RVLCs are special variable length codes that can be used for decoding from both the forward and reverse directions using their properties of suffix and prefix. However, RVLCs require a significant amount of memory and can cause a long time delay. Therefore, it is not preferable to use RVLC in real-time decoding on mobile devices.
Data partitioning can be used to limit the error propagation between different data segments by partitioning the data. An audio bitstream is composed of several data segments, among which there are Constant Length Codes (CLC) and Variable Length Codes (VLC). The errors in the VLC may propagate into the CLC parts if no precautions are taken. In WMA, a data packet usually consists of a few frames. Each frame is composed of one or multiple sub-frames. Each sub-frame comprises a header and a payload. While the sub-frame header comprises many CLCs and possible two types of VLCs, the sub-frame payload consists of run-level VLCs and sign bits. These different data segments are interleaved together. When any of the data segments is discarded, the rest of the data segments are useless. Therefore, it is very difficult to apply data partitioning to WMA.
When a bit error is encountered by the decoder of the WMA codec, the decoder will either discard the entire data packet or just the remainder of data packet. It would be an advance in the art to provide an error resilient audio coding technique to address these problematic errors. Consequently, there is a need for improved methods, computer-readable medium, data structure, and systems that can provide such a capability.
This invention proposes an error resilient scheme for audio streaming over a channel, such as over the Internet or wireless networks. This scheme achieves error resilience by applying a unique sync mark in the beginning of each frame in a data packet of a Windows Media Audio bitstream. When a frame in a data packet of a Windows Media Audio file is corrupted, a Microsoft® Windows Media™ Audio (WMA) codec (coder-decoder) can continue to decode the next frame by searching for the next sync mark at the beginning of the next frame. As such, the WMA codec is able to handle errors at the frame level for each data packet. Accordingly, error propagation is confined to a single frame and the decoder can simultaneously handle bit errors and packet erasures when decompressing a received audio bitstream.
An inventive method encodes streaming data into data packets with an encoding algorithm. Each data packet includes a packet header and one or more frames and each frame is contiguous with and proceeded by a predetermined unique bit sequence that is not used in the encoding algorithm to encode the streaming data.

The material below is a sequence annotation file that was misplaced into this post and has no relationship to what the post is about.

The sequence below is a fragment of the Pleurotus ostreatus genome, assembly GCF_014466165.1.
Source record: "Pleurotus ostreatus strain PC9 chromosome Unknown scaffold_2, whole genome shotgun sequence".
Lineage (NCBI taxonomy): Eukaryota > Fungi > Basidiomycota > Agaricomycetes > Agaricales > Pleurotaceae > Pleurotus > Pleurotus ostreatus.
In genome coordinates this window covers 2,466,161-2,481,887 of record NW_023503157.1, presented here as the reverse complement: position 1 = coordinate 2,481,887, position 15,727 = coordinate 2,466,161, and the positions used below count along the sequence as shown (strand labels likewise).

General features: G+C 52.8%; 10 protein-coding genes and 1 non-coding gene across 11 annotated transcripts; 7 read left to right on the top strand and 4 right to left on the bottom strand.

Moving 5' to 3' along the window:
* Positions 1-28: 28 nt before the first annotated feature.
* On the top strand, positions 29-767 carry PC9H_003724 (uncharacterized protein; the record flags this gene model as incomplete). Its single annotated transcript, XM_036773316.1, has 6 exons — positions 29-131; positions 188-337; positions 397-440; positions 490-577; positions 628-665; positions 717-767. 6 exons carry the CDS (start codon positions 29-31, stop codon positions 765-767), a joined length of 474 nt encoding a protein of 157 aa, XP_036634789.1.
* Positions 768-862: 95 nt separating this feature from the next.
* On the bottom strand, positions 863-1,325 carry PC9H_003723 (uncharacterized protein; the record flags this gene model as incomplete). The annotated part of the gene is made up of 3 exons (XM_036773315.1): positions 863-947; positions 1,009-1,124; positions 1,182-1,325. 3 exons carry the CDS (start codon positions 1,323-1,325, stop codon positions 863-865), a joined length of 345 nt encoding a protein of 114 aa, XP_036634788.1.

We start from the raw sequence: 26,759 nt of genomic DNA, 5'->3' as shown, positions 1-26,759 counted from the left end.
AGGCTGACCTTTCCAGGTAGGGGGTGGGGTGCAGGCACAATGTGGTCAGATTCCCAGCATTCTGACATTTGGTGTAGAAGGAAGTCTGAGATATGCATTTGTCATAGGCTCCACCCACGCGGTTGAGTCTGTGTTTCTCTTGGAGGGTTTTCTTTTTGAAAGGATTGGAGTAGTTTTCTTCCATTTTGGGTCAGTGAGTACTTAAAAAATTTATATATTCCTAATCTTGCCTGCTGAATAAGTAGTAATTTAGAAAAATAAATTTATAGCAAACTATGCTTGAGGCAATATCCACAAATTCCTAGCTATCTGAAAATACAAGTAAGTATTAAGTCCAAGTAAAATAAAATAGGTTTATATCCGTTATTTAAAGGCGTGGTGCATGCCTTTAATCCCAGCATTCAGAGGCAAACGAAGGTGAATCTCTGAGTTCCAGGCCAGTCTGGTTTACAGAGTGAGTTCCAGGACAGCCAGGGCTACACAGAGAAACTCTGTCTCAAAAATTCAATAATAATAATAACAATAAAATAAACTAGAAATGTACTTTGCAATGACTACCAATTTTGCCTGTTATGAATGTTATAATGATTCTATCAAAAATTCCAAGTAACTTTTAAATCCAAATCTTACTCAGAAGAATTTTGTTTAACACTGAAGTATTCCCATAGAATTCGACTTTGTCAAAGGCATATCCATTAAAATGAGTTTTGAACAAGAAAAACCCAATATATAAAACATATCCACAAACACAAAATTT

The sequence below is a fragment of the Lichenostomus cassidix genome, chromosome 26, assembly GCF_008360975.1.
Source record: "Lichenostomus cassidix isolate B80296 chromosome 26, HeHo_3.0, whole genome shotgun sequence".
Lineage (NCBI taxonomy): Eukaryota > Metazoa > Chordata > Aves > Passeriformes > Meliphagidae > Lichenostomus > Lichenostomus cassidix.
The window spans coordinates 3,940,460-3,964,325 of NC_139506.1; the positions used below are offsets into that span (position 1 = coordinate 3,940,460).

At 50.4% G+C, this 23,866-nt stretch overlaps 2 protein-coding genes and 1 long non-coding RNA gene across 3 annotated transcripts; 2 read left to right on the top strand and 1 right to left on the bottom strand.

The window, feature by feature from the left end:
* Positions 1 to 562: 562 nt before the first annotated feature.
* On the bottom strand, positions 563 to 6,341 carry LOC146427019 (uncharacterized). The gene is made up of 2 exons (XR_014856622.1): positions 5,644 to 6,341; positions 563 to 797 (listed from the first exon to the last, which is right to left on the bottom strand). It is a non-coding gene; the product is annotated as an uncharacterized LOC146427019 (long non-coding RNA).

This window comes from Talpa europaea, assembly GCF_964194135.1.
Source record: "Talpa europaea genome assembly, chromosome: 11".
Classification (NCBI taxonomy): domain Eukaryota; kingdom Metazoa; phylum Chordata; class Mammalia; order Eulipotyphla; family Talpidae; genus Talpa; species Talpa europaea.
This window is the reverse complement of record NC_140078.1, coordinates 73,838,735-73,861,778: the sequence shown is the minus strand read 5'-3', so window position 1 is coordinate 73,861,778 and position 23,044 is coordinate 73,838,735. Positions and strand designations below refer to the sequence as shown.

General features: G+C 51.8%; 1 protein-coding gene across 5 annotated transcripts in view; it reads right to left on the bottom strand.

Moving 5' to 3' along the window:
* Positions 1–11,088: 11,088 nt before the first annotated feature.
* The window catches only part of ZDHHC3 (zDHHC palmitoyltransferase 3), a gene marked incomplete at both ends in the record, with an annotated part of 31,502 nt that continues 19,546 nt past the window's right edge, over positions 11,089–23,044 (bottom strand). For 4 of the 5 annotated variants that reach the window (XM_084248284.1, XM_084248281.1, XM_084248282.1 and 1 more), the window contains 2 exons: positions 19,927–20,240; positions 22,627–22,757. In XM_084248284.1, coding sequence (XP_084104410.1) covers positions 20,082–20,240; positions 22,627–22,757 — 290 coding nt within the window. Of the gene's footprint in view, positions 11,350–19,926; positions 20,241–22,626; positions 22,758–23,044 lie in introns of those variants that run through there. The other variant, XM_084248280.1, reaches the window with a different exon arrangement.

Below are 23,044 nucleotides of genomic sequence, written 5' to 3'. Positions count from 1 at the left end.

In order to make the format of the data packet for a WMA file to be backward compatible, it is desirable to add the sync mark in the coding mode. It is also desirable that the WMA decoder maintain the sync mark as an error-resilience bit that can be added as an optional feature.
The sync mark, which servers as a contiguous boundary around each frame, will preferably have an exclusive bit pattern. Although the WMA codec does not have invalid codes in the VLC code trees, the sync mark can be made to be unique by using a special bit pattern that will be exclusive in the bitstream of a data packet. By way of example and not by way of limitation, the special bit pattern for the sync mark can be an all zero bit string, which can be denoted by a zero code.
In order to make a zero code sync mark unique for the WMA codec, the length of the sync mark will preferably be larger than the number of consecutive zeroes in all of the variable length codes. The properties of all Huffman VLC tables are given in the Table, below.
Properties of the Huffman VLC tables
Max. No. of
In the Table, the first three columns present the maximum number of the consecutive zeroes in the beginning, the maximum number of consecutive zeroes that is neither the beginning nor the end but rather in the middle, and ending of the variable length codes in each VLC table, respectively. The fourth column of the Table presents the length of a zero code in each VLC table. The last two columns present the minimum and maximum code length of each VLC table, respectively. From the first three columns of the Table, it can be seen that the maximum number of consecutive zeroes in all variable length codes is thirteen (13). Moreover, the maximum length of the constant length codes (CLC) in the WMA codec is also thirteen (13). Therefore, one special bit pattern that can be selected in order to make the sync mark unique is a string of fourteen (14) zeroes. An example procedure by which a decoder of a WMA codec can search for a sync mark in a data packet is seen in pseudo code in Part A of the Appendix.